As the audience we have the benefit of knowing what keeps Peter away from his studies and those that count on him to contribute but Anya and Miles just see Peter as someone who doesn’t care enough to show up on time or put in the required work to a collaborative project. The episode does a really good job of balancing these different perspectives and it’s clear that Peter isn’t handling juggling his responsibilities very well. This is a very relatable problem as it is very common to be overwhelmed by things in life even if you don’t happen to be a superhero.
Black Cat is an interesting villain as she is the first in this show who has clearly defined motivations. She mentions early on that stealing the items on her list means that she will get paid which is more than enough to explain why she does what she does. There’s a mystery surrounding the character as nothing is revealed about her backstory, who she is or who hired her. The list of items seems somewhat random as well as it starts with a sample in Max Modell’s possession -which will eventually turn out to be the Venom Symbiote– but also includes a car, priceless comic book, a diamond and a museum piece. I suspect the randomness of the list might be to divert attention from her theft of the symbiote but that remains to be seen.
So far she works really well as she is easily able to use her skill to keep the inexperienced Spider-Man on his toes as well as her bad luck powers causing Peter to make stupid mistakes that allow her to escape. Grey Griffin delivers a confident and self assured vocal performance which contrasts nicely with Robbie Daymond’s almost breathless line delivery as he struggles to keep up. Black Cat is completely in control of the situation where Spider-Man definitely isn’t.
Giving Black Cat bad luck powers is an interesting touch as this traditionally happens to her far later on. As with everything the episode tries to adopt a scientific approach to this by reminding the audience that there is no such thing as bad luck though it’s unclear what it is Peter does to deal with this. Dialogue makes it clear that he’s offsetting her ability by creating bad luck for her such as making her drive under a ladder and break a wing mirror but it doesn’t really make sense if the episode wants us to realise that there is no scientific basis for bad luck.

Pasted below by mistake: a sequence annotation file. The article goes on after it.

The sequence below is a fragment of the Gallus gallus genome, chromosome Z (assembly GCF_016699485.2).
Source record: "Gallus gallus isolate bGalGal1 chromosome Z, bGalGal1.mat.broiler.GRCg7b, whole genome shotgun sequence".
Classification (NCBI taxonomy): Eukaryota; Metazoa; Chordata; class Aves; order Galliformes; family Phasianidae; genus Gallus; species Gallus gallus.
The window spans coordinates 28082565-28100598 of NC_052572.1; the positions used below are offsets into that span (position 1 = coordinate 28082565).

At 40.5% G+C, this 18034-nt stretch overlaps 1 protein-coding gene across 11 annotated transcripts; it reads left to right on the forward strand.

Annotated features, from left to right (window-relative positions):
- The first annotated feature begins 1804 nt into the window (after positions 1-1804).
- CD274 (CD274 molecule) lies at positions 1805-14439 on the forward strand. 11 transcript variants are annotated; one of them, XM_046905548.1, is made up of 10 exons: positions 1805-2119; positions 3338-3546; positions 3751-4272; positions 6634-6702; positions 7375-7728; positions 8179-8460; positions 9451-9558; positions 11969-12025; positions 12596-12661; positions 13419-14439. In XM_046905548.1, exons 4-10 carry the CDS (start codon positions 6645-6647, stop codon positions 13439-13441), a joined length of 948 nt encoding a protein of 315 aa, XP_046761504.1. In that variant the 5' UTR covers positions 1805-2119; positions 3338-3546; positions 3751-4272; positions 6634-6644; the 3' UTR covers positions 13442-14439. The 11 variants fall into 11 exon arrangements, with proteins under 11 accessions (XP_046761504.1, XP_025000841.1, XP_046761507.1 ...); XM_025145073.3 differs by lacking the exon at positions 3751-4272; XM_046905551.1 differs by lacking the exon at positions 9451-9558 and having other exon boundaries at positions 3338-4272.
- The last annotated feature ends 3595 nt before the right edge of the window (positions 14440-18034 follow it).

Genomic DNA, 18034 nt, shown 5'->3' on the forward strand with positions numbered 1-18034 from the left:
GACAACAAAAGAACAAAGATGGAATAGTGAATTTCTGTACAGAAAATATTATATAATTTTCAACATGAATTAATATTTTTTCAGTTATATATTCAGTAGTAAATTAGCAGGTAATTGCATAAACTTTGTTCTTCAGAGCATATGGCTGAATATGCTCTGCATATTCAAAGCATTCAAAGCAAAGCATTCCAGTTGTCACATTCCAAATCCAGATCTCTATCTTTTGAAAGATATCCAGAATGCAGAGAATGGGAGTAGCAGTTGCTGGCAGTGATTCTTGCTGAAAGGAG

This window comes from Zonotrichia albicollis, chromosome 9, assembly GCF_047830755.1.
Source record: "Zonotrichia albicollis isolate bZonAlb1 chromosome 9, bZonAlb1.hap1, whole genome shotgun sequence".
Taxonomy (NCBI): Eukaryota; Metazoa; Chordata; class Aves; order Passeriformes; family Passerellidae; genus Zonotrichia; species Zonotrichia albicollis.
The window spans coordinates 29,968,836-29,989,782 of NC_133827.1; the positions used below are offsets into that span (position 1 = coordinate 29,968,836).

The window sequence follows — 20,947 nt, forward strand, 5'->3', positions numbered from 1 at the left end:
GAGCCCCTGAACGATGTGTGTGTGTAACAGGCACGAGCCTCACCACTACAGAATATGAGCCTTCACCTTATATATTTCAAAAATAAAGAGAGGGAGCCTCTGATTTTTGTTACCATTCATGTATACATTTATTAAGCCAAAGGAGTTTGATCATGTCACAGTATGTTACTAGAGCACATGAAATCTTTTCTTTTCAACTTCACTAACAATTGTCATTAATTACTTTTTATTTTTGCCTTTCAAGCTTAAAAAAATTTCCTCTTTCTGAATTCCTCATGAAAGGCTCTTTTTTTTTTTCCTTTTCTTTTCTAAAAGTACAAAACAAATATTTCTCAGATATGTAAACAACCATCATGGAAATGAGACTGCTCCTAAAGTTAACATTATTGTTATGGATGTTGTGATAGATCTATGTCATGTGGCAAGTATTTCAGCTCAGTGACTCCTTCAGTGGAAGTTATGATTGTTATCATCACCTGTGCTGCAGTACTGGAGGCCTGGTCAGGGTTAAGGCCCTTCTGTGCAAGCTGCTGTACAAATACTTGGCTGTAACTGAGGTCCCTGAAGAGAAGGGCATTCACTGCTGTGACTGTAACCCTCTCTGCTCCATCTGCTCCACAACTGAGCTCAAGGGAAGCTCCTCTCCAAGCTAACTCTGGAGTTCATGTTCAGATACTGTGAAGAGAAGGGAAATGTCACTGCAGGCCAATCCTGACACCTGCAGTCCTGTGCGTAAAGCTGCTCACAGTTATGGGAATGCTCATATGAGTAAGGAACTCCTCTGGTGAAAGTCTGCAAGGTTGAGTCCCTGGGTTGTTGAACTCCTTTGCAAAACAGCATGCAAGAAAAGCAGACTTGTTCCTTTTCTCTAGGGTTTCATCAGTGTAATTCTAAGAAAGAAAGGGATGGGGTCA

Other than that the bad luck abilities are used in creative ways. At first they are played for laughs such as Spider-Man trapping himself in his web, tripping up and generally embarrassing himself but they are also shown as being very dangerous when Black Cat uses her powers to crash a truck while placing innocents in danger and making a construction worker use a wrecking ball on the wrong building. The truck sequence was especially impressive as it gave us another example of Peter’s spider sense being used to assess a situation on a scientific level Peter is seen to be working out the angles so that he can figure out who needs to be saved first. It’s one of the more unique interpretations of Peter’s vague spider sense ability I’ve seen and I hope this continues to be used effectively.